What better time to boost mood and confidence than autumn, when lower levels of daylight can affect depression?
The ideal time to start improving your posture is today! If you don't already have the Densercise™ Epidensity Training System, you don’t have to wait more than a few minutes from the time of purchase to get started. Thanks to the digital format, there’s no waiting, so you can get started right away.
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Densercise™ gives you get 52 bone-building exercises, including a wide variety of posture-correcting moves, such as the Shoulder Lift, Flying Snow Angels, and Wall Arm Lifts. They can all be done in the comfort of your home, so the weather won’t stop you from exercising in all seasons.
Enjoy the weekend!
1 Michalak, Johannes, Mischnat, Judith, and Teismann, Tobias. “Sitting Posture Makes a Difference – Embodiment Effects on Depressive Memory Bias.” Clinical Psychology and Psychotherapy. February 27, 2014. Vol. 21, Issue 6, pages 519-524. Doi: 10.1002/cpp.1980. Web. https://onlinelibrary.wiley.com/doi/10.1002/cpp.1890/abstract
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Thanks again for all the info u give us. The exercises helpful. Thanks
Can anyone tell me if any thing has happened to Vivian.I have not had any e-mails from her for sometime now,and looked forward to the excercises for osteoporosis and others Joan
I was going to ask the same thing! So I’m not the only one who hasn’t received emails recently. Hope all is well!!!
Great information about the Seated Kyphosis Corrector. Many Thanks!
l thought you might find this interesting; https://curious.com/curios/2015-10-07/purrrrr-therapy?utm_medium=email&utm_source=transactional&utm_campaign=daily_email l is about cats purring to raise their bone density.
vivian i love your exercises i do them faithfully i didnt recieveyour last week one i missed not getting it i am 79 and workout 4 days a week at the ymca and i do your exercises just about everyday please continue my e-mail thank you bea
Thank you for this easy to do exercise. No excuses for even the laziest or not so fit to not improve their posture!
Thank you so much for creating the Save Your Bones Program. I have been doing it for the last year. After a bone density test and a blood test my doctor thinks I have a para thyroid problem which may be contributing to not absorbing calcium. Not sure where to go from here. Any thoughts?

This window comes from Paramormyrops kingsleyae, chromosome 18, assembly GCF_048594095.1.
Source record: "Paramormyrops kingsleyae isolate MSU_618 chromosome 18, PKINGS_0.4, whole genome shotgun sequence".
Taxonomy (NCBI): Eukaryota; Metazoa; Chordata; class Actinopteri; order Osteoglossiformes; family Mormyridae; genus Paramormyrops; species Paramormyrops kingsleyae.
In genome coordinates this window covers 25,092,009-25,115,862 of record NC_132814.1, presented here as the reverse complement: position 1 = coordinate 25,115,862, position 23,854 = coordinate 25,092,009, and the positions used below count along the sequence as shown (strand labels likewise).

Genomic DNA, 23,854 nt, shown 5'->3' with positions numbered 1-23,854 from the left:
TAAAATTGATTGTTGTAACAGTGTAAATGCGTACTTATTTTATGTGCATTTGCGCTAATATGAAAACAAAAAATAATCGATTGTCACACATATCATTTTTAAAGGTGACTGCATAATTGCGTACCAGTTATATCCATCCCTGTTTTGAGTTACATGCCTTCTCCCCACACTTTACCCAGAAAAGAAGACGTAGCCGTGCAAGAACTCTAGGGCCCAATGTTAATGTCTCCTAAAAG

For the best information about parathyroid go to parathyroid.com. Best wishes.
Thanks you for the exercises. I use them almost daily. However, today’s exercise is confusing for me.
The definition of rhomboids states: “The major and minor rhomboids… are responsible for rotating your shoulder blades in and back, as in today’s exercise.”
Number 4 of the exercise instructions says: “Pull your shoulder blades in and bring your elbows back.”
Am I to pull my shoulders “in” toward the front of my body, and at the same time bring my elbows back, making sure I use the traps and rhomboids? I find that difficult. It feels more comfortable to pull my shoulders back, bringing my elbows back at the same time.
I cannot print this page using your icon as it reverts to email instead. Could you fix the icon and let me know so that I can share it with friends who are not online? Thanks.
Thank you so much for taking care of our bones and postures every week-end, it is so kind and helpfull!!!
Mechthild from Paris
Vivian…so glad I found you online. I was just told that I have osteoporosis in both hips. I was very upset and Somewhat frightened. I feel so hopeful now and I love getting your updates. Thank you….
Hello I enjoy your articals on posture and osteoporosis !m
After some fairly extensive research, I found the downloaded book. Sorry for the bother.
Would it be possible for you to help me out. I can not spend much time on the computers (blurry & double vision problems) thus extensive research is not possible. I would love to obtain the link, My osteoporosis is in fact getting worst, what should I do? Can u help me?
I bought the Osteo Cleanse and downloaded it but I can’t find it. Can you advise me what to do now?
Thank you for the upper body exercises today. I hope this will also help my lower body too.
My upper body is very tight.
I love your lessons for us.
Thank you I could use any help I can get !
Good morning Vivian,
Thank you very much for receiving e-mails on different
topics to help all of us, especially exercises that is
suited for my present physical limitations. Thank you
for sharing and I will include this into my daily routine.
Have a wonderful day.
Hi Vivian. I am confused as to what is the difference between Kyphosis and Lordosis- My ‘hump’ is curving in the middle of my back, behind where I fasten my bra strap. My upper back, just below my shoulders seems flat enough when I look sideways in a mirror, then is begins to curve out and go in again quite noticeably in the small of my back behind my waist. Would be good to know as some of the exercises I am following for back flatterers etc.may not be the correct ones for me, I don’t want to worsen the condition ! Thankyou Vivien.